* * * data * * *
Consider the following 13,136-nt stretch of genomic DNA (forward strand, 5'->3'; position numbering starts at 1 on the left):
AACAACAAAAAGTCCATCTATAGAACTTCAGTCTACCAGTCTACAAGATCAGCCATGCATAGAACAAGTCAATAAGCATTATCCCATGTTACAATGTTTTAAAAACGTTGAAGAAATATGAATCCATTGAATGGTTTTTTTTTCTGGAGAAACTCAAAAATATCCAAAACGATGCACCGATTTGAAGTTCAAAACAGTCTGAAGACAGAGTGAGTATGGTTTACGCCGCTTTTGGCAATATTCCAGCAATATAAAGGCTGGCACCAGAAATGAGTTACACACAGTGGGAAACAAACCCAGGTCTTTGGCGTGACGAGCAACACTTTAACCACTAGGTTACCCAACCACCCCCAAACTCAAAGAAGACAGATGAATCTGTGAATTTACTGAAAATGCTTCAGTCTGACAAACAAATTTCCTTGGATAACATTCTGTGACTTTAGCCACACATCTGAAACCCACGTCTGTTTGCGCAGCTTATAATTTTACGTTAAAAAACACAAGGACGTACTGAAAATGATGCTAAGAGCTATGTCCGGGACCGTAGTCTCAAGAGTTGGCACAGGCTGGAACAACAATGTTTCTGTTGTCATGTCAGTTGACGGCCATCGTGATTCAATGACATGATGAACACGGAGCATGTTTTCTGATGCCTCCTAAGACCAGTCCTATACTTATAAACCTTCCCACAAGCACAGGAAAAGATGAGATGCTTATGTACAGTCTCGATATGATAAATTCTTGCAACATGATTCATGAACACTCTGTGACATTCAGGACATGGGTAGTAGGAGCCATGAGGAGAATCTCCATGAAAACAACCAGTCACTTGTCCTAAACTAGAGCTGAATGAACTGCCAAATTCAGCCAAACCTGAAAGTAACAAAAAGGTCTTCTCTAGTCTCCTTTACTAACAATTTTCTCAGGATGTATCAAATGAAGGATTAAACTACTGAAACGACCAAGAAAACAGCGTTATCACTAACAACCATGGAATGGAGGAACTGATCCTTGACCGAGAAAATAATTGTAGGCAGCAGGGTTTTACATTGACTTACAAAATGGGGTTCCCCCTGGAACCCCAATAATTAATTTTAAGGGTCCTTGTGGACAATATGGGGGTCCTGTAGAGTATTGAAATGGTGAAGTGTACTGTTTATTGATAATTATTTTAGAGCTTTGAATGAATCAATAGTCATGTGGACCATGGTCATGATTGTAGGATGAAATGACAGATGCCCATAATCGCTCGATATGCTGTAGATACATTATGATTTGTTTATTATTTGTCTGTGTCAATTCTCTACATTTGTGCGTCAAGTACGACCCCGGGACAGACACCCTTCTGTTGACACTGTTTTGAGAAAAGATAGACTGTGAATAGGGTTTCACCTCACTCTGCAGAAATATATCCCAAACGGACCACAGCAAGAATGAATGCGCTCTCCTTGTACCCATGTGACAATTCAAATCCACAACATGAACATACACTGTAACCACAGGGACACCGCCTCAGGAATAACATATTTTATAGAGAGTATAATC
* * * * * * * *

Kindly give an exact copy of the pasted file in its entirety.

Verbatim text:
Consider the following 13,136-nt stretch of genomic DNA (forward strand, 5'->3'; position numbering starts at 1 on the left):
AACAACAAAAAGTCCATCTATAGAACTTCAGTCTACCAGTCTACAAGATCAGCCATGCATAGAACAAGTCAATAAGCATTATCCCATGTTACAATGTTTTAAAAACGTTGAAGAAATATGAATCCATTGAATGGTTTTTTTTTCTGGAGAAACTCAAAAATATCCAAAACGATGCACCGATTTGAAGTTCAAAACAGTCTGAAGACAGAGTGAGTATGGTTTACGCCGCTTTTGGCAATATTCCAGCAATATAAAGGCTGGCACCAGAAATGAGTTACACACAGTGGGAAACAAACCCAGGTCTTTGGCGTGACGAGCAACACTTTAACCACTAGGTTACCCAACCACCCCCAAACTCAAAGAAGACAGATGAATCTGTGAATTTACTGAAAATGCTTCAGTCTGACAAACAAATTTCCTTGGATAACATTCTGTGACTTTAGCCACACATCTGAAACCCACGTCTGTTTGCGCAGCTTATAATTTTACGTTAAAAAACACAAGGACGTACTGAAAATGATGCTAAGAGCTATGTCCGGGACCGTAGTCTCAAGAGTTGGCACAGGCTGGAACAACAATGTTTCTGTTGTCATGTCAGTTGACGGCCATCGTGATTCAATGACATGATGAACACGGAGCATGTTTTCTGATGCCTCCTAAGACCAGTCCTATACTTATAAACCTTCCCACAAGCACAGGAAAAGATGAGATGCTTATGTACAGTCTCGATATGATAAATTCTTGCAACATGATTCATGAACACTCTGTGACATTCAGGACATGGGTAGTAGGAGCCATGAGGAGAATCTCCATGAAAACAACCAGTCACTTGTCCTAAACTAGAGCTGAATGAACTGCCAAATTCAGCCAAACCTGAAAGTAACAAAAAGGTCTTCTCTAGTCTCCTTTACTAACAATTTTCTCAGGATGTATCAAATGAAGGATTAAACTACTGAAACGACCAAGAAAACAGCGTTATCACTAACAACCATGGAATGGAGGAACTGATCCTTGACCGAGAAAATAATTGTAGGCAGCAGGGTTTTACATTGACTTACAAAATGGGGTTCCCCCTGGAACCCCAATAATTAATTTTAAGGGTCCTTGTGGACAATATGGGGGTCCTGTAGAGTATTGAAATGGTGAAGTGTACTGTTTATTGATAATTATTTTAGAGCTTTGAATGAATCAATAGTCATGTGGACCATGGTCATGATTGTAGGATGAAATGACAGATGCCCATAATCGCTCGATATGCTGTAGATACATTATGATTTGTTTATTATTTGTCTGTGTCAATTCTCTACATTTGTGCGTCAAGTACGACCCCGGGACAGACACCCTTCTGTTGACACTGTTTTGAGAAAAGATAGACTGTGAATAGGGTTTCACCTCACTCTGCAGAAATATATCCCAAACGGACCACAGCAAGAATGAATGCGCTCTCCTTGTACCCATGTGACAATTCAAATCCACAACATGAACATACACTGTAACCACAGGGACACCGCCTCAGGAATAACATATTTTATAGAGAGTATAATC